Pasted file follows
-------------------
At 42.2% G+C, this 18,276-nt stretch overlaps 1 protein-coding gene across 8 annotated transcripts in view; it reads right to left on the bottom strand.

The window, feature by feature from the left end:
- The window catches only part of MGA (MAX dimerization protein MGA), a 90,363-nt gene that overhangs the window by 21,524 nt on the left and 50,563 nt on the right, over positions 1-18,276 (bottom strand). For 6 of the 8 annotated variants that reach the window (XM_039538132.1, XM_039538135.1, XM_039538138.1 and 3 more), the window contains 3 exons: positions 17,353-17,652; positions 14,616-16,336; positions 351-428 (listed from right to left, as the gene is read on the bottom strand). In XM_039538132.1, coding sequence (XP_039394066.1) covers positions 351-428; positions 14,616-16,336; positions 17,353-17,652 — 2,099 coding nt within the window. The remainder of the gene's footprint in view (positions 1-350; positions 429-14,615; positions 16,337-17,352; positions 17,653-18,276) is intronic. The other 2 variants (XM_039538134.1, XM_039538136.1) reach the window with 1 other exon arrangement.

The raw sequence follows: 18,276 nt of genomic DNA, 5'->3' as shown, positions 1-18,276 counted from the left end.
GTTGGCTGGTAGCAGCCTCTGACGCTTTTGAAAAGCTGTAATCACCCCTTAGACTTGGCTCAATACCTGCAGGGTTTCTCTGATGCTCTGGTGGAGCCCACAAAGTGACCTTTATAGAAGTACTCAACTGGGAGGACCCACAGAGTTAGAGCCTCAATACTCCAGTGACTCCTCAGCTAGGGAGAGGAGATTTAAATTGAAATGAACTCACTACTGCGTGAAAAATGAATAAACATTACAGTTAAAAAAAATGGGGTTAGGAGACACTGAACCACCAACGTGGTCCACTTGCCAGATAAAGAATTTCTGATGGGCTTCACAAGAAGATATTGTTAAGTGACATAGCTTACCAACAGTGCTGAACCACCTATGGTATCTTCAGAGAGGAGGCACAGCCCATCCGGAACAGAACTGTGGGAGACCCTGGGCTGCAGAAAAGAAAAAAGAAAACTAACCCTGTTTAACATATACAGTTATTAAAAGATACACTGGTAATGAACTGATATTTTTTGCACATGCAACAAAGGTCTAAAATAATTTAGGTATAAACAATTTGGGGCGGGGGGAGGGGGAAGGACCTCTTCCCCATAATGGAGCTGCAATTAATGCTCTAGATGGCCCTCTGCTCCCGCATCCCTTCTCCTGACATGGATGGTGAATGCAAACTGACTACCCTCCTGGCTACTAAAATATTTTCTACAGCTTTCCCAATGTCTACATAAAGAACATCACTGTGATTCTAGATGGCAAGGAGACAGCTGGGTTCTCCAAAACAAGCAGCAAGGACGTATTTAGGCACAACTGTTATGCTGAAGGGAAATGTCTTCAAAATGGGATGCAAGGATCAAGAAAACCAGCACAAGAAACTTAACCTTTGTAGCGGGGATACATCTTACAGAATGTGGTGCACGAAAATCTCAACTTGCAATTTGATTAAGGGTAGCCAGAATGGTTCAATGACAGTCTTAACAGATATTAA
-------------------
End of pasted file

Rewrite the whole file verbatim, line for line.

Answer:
At 42.2% G+C, this 18,276-nt stretch overlaps 1 protein-coding gene across 8 annotated transcripts in view; it reads right to left on the bottom strand.

The window, feature by feature from the left end:
- The window catches only part of MGA (MAX dimerization protein MGA), a 90,363-nt gene that overhangs the window by 21,524 nt on the left and 50,563 nt on the right, over positions 1-18,276 (bottom strand). For 6 of the 8 annotated variants that reach the window (XM_039538132.1, XM_039538135.1, XM_039538138.1 and 3 more), the window contains 3 exons: positions 17,353-17,652; positions 14,616-16,336; positions 351-428 (listed from right to left, as the gene is read on the bottom strand). In XM_039538132.1, coding sequence (XP_039394066.1) covers positions 351-428; positions 14,616-16,336; positions 17,353-17,652 — 2,099 coding nt within the window. The remainder of the gene's footprint in view (positions 1-350; positions 429-14,615; positions 16,337-17,352; positions 17,653-18,276) is intronic. The other 2 variants (XM_039538134.1, XM_039538136.1) reach the window with 1 other exon arrangement.

The raw sequence follows: 18,276 nt of genomic DNA, 5'->3' as shown, positions 1-18,276 counted from the left end.
GTTGGCTGGTAGCAGCCTCTGACGCTTTTGAAAAGCTGTAATCACCCCTTAGACTTGGCTCAATACCTGCAGGGTTTCTCTGATGCTCTGGTGGAGCCCACAAAGTGACCTTTATAGAAGTACTCAACTGGGAGGACCCACAGAGTTAGAGCCTCAATACTCCAGTGACTCCTCAGCTAGGGAGAGGAGATTTAAATTGAAATGAACTCACTACTGCGTGAAAAATGAATAAACATTACAGTTAAAAAAAATGGGGTTAGGAGACACTGAACCACCAACGTGGTCCACTTGCCAGATAAAGAATTTCTGATGGGCTTCACAAGAAGATATTGTTAAGTGACATAGCTTACCAACAGTGCTGAACCACCTATGGTATCTTCAGAGAGGAGGCACAGCCCATCCGGAACAGAACTGTGGGAGACCCTGGGCTGCAGAAAAGAAAAAAGAAAACTAACCCTGTTTAACATATACAGTTATTAAAAGATACACTGGTAATGAACTGATATTTTTTGCACATGCAACAAAGGTCTAAAATAATTTAGGTATAAACAATTTGGGGCGGGGGGAGGGGGAAGGACCTCTTCCCCATAATGGAGCTGCAATTAATGCTCTAGATGGCCCTCTGCTCCCGCATCCCTTCTCCTGACATGGATGGTGAATGCAAACTGACTACCCTCCTGGCTACTAAAATATTTTCTACAGCTTTCCCAATGTCTACATAAAGAACATCACTGTGATTCTAGATGGCAAGGAGACAGCTGGGTTCTCCAAAACAAGCAGCAAGGACGTATTTAGGCACAACTGTTATGCTGAAGGGAAATGTCTTCAAAATGGGATGCAAGGATCAAGAAAACCAGCACAAGAAACTTAACCTTTGTAGCGGGGATACATCTTACAGAATGTGGTGCACGAAAATCTCAACTTGCAATTTGATTAAGGGTAGCCAGAATGGTTCAATGACAGTCTTAACAGATATTAA